Before taking this approach, get the Annual Disclosure Agreement for both plans, which you and your financial advisor can use to compare the performance and cost-effectiveness of your old plan vs the new plan. Keep in mind that once you roll the funds into a new employer’s 401K, those funds must remain in the new plan for as long as you stay with the company. In the process, you’ve lost the chance to diversify your retirement account beyond any constraints of the new plan

2) Roll it into a traditional or Roth Individual Retirement Account (IRA). This approach offers the same consolidation benefits you’d gain by rolling the funds into a new 401k, with the bonus of providing a nearly unlimited array of investment options. With more funds to choose from, you can diversify your investments more broadly and select funds with a cost-efficient fee structure that would include advisory fees. When you roll 401k funds into an IRA, you can benefit from the help of an experienced financial advisor to actively manage the new plan. Ideally, your advisor should be a fee-only professional who is also a fiduciary—ensuring he/she is obligated to operate in your best interests, limiting the conflicts that could interfere with recommending the best funds for your life goals. Rolling the funds into an IRA actively managed by a financial advisor enables you to enjoy more personalized service (including investment advice and transaction processing), greater flexibility in leaving the funds to your heirs, and the potential to make penalty-free withdrawals for certain expenses, like education, housing, or medical.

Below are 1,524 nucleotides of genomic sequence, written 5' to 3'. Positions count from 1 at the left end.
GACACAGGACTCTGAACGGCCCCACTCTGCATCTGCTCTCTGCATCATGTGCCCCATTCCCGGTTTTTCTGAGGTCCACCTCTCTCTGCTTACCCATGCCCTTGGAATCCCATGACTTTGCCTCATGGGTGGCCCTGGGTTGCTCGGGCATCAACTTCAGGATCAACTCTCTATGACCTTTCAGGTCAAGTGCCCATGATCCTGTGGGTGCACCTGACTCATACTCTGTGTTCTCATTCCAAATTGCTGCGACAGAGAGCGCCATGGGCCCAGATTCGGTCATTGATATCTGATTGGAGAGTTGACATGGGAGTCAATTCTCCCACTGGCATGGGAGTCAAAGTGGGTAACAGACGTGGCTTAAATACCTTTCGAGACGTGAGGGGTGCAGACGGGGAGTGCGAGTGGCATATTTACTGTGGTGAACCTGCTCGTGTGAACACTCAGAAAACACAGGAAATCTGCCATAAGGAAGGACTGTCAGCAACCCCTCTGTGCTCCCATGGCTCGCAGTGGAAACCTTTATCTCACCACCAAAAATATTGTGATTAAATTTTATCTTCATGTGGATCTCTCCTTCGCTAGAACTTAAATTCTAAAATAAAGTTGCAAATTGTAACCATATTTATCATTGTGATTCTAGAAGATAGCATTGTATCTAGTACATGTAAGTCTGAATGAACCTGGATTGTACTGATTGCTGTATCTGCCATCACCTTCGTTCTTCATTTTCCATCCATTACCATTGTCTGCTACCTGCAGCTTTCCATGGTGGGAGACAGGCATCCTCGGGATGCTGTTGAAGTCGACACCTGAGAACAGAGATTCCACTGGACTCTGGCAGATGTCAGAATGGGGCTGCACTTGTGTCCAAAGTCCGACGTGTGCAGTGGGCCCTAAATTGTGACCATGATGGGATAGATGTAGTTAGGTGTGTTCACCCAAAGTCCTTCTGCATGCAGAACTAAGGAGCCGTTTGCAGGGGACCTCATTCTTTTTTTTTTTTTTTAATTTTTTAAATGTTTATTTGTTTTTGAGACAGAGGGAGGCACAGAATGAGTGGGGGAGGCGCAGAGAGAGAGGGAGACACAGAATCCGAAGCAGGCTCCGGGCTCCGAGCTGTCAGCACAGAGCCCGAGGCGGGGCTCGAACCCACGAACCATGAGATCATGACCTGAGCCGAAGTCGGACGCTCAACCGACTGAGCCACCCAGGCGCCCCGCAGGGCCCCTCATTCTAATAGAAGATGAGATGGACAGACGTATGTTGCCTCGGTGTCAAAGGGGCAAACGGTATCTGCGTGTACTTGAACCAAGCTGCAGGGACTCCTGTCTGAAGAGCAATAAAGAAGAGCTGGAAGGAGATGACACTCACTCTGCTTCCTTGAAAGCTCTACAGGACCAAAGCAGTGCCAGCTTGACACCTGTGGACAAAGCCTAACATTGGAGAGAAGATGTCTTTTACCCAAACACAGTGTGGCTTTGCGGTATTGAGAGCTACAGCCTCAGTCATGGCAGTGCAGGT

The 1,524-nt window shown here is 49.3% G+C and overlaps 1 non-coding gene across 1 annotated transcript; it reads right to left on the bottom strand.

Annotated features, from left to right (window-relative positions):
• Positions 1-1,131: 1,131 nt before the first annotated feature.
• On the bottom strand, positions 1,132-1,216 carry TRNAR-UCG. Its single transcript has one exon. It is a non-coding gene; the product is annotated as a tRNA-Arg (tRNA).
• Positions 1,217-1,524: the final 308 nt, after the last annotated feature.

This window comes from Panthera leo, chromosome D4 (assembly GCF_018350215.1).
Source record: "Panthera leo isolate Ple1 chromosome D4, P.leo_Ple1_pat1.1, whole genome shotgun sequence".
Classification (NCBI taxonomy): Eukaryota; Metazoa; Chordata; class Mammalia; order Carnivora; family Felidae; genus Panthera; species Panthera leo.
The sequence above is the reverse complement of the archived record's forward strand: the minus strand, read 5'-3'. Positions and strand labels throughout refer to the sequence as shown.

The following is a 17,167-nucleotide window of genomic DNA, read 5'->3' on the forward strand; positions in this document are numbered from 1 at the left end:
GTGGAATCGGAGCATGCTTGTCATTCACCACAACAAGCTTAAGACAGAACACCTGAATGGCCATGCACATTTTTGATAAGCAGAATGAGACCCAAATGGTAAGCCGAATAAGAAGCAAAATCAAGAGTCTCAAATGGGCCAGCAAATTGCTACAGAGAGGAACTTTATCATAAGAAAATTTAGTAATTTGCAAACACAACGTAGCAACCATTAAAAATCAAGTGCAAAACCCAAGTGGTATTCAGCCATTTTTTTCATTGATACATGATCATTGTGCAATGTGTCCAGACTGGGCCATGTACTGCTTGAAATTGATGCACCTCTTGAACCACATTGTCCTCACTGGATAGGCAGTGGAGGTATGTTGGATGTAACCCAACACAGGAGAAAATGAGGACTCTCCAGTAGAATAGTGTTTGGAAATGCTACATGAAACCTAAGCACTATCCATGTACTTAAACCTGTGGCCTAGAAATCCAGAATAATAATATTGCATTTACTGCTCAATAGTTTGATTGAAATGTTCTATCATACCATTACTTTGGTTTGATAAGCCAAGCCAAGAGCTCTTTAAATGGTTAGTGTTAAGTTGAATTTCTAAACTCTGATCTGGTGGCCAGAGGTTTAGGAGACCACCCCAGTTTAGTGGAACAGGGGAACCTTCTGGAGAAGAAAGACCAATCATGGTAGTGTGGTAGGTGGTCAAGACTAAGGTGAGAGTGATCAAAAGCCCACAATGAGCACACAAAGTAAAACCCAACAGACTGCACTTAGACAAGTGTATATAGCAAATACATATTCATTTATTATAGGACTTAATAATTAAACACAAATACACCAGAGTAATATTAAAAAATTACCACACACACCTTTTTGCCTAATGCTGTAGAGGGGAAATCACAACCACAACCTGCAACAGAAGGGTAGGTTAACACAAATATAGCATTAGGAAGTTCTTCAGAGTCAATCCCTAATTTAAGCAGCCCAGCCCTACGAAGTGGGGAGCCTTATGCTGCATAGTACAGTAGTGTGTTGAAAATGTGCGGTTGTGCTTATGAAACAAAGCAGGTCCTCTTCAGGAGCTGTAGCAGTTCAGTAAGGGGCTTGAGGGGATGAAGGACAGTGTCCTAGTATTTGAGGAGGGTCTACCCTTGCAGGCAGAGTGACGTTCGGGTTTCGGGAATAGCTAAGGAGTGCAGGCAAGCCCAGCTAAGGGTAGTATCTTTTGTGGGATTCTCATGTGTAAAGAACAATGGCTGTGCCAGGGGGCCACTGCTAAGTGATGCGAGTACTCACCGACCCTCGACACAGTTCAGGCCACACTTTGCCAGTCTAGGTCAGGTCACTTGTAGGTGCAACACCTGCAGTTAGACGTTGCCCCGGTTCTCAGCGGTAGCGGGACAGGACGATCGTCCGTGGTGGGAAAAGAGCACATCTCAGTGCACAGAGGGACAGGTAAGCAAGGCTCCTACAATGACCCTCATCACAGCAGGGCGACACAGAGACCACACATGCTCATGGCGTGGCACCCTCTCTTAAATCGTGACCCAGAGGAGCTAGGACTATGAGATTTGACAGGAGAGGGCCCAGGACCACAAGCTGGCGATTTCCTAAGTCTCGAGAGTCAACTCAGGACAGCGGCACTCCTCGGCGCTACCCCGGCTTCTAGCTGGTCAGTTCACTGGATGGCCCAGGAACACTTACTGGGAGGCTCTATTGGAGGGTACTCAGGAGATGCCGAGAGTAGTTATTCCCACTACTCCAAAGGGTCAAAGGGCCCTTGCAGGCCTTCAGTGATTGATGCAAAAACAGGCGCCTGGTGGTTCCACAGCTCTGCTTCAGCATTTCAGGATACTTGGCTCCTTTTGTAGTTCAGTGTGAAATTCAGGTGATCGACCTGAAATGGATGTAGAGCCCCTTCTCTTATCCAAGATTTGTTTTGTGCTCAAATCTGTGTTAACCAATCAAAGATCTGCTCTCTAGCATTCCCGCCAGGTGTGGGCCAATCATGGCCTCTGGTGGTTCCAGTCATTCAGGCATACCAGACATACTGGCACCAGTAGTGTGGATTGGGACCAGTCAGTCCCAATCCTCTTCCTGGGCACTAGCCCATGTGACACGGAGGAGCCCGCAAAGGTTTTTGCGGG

Before taking this approach, consider whether a traditional or Roth IRA is best. If you convert one or more 401ks to a traditional IRA, the funds will continue to grow tax-deferred and you’ll have to take required minimum distributions (RMDs), just as you would with a 401k. If you roll one or more 401ks into a Roth IRA, you’ll pay tax at the time of the conversion, but after that your funds will grow tax-free and you won’t have to take RMDs. You’ll want to understand any limitations, such as early withdrawal penalties, transaction costs, or restrictions on converting a traditional IRA to a Roth IRA later if you choose. And keep in mind that, unlike a 401k, you can’t borrow against an IRA.  

3) Take a cash distribution. If you decide to cash out your 401k, the funds will be taxed as ordinary income at that time, with a mandatory 20% in federal tax withheld automatically. If you’re younger than 59½, you also may owe a 10% penalty. Additionally, you’ll lose the compound growth that results from keeping your investments growing tax-free

Chart Source: “How to Roll over a 401(k).” Schwab Brokerage,

Choosing what to do with a 401k from a former employer is a major decision, and there is no single correct answer. The right choice for you depends on your financial situation and your life goals, so it’s best to consult with a Certified Financial Planner professional™ first.   

If you’ve left one or more 401ks behind with former employers and you want to determine your best course of action, contact the fee-only advisors at Marshall Financial Group.

* US Bureau of Labor Statistics 2019 survey